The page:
Canadians have celebrated the harvest for countless generations even before there was a country called Canada.
Explorer Martin Frobisher hosted a Thanksgiving event in 1578 in Newfoundland to mark the safe arrival during his expeditions attempts to find the Northwest Passage to Asia.
So when people sit down this weekend to feast, they continue a tradition that has taken place for a long time but wasn’t formalized by politicians until 1957. That’s when the Canadian Parliament proclaimed that the nation would have a day of general thanksgiving for the bountiful harvest with which Canada has been blessed.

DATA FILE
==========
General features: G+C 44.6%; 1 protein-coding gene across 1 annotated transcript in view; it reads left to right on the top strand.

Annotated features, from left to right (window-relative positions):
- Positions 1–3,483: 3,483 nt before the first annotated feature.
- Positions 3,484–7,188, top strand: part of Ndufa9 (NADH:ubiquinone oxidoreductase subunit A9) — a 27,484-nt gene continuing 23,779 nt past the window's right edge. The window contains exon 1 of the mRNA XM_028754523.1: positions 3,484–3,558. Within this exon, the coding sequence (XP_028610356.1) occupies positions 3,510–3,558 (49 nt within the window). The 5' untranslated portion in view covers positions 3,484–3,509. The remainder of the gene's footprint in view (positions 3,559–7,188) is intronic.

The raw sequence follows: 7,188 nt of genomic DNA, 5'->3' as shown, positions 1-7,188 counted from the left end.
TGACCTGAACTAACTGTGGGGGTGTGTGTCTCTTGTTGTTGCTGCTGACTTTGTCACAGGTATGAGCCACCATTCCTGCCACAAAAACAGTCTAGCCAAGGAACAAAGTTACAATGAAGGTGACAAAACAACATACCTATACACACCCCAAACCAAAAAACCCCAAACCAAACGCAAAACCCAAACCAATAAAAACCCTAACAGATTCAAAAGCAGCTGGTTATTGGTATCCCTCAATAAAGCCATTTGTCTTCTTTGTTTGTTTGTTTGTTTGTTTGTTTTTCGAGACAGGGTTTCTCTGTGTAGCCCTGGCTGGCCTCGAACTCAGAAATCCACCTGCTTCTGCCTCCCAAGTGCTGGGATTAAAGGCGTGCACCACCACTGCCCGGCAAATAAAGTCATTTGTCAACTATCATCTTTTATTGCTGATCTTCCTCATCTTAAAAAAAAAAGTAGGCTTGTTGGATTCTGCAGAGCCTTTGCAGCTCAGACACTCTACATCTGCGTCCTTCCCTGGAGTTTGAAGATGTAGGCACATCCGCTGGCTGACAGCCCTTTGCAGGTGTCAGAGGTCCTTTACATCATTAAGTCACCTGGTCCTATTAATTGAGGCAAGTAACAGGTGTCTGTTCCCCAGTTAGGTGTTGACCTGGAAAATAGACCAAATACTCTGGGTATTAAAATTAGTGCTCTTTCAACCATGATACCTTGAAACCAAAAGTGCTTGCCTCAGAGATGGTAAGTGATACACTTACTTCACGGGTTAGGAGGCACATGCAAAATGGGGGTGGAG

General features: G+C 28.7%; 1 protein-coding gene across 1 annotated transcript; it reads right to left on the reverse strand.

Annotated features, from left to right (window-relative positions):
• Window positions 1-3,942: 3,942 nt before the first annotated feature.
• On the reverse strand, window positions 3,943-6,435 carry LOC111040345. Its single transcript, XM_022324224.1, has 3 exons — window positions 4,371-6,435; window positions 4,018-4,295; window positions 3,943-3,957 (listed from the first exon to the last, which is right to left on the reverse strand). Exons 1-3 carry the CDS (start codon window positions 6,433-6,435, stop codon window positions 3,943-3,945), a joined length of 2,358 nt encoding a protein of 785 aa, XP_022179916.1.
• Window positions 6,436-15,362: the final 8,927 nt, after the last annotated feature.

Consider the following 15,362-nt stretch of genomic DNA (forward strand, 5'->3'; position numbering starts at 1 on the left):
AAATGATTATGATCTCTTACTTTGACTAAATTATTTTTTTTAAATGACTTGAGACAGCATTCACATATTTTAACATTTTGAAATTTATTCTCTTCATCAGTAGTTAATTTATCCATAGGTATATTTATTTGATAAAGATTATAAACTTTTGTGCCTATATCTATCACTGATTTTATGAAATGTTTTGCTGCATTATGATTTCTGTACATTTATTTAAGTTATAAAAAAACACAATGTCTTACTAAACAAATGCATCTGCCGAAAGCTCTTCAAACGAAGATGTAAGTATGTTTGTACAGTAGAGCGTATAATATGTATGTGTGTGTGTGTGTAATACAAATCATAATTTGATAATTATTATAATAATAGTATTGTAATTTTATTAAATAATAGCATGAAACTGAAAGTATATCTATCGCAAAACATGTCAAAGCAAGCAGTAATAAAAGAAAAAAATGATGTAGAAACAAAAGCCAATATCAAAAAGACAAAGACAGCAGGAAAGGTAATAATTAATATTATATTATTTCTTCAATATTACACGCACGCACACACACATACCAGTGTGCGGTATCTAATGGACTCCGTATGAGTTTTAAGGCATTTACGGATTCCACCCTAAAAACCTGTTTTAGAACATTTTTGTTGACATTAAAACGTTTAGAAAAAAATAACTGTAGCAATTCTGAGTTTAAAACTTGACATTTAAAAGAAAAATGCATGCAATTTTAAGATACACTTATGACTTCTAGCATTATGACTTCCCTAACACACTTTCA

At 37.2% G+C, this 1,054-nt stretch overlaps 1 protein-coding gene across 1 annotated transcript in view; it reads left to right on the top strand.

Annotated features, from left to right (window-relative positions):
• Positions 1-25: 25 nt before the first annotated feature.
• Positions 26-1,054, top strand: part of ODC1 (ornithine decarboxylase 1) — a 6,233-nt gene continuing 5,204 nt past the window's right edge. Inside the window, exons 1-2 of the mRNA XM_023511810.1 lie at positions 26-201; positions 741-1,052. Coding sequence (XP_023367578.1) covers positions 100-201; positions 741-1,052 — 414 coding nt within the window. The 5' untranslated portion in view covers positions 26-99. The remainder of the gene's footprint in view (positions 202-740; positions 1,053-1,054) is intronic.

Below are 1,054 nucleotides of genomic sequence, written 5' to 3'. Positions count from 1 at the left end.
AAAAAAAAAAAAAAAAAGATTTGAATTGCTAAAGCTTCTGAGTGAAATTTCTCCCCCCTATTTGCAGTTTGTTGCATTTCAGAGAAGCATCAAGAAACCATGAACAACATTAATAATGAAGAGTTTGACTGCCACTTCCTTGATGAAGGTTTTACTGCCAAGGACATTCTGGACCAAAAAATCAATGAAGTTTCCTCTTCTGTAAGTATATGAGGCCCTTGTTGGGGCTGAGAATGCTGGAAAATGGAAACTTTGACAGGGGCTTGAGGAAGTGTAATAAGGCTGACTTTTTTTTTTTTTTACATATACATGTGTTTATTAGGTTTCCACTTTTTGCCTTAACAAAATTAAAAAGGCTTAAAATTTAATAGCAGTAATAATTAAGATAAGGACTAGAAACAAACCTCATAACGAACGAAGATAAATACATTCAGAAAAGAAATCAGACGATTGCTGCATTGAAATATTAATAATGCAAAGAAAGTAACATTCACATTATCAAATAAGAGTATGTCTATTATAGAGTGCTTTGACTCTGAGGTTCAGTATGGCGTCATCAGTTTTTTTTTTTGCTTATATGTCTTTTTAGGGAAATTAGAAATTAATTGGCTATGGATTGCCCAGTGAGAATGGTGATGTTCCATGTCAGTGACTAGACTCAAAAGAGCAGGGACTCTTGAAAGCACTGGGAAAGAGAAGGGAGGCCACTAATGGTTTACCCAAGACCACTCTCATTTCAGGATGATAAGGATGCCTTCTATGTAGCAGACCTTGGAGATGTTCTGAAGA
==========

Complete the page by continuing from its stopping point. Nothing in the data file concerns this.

The turkey, as the dinner centrepiece, was a tradition introduced around the time of the American by United Empire Loyalists moving up from the United States.
Though most Canadians live in urban centres, the Thanksgiving feast is a direct connection to the bounty that this nation produces.
In the United States, the holiday is celebrated on the fourth Thursday in November. The first record of Thanksgiving being celebrated in the United States date from 1621. The holiday was formalized by president Roosevelt in 1941.
While Canadians are marking Thanksgiving Monday, their neighbours to the south will also be having a holiday long weekend as Oct. 10 is Columbus Day.
To get readers thinking about what they are grateful for, we are offering a selection of sentiments from children at Kids in the Grove.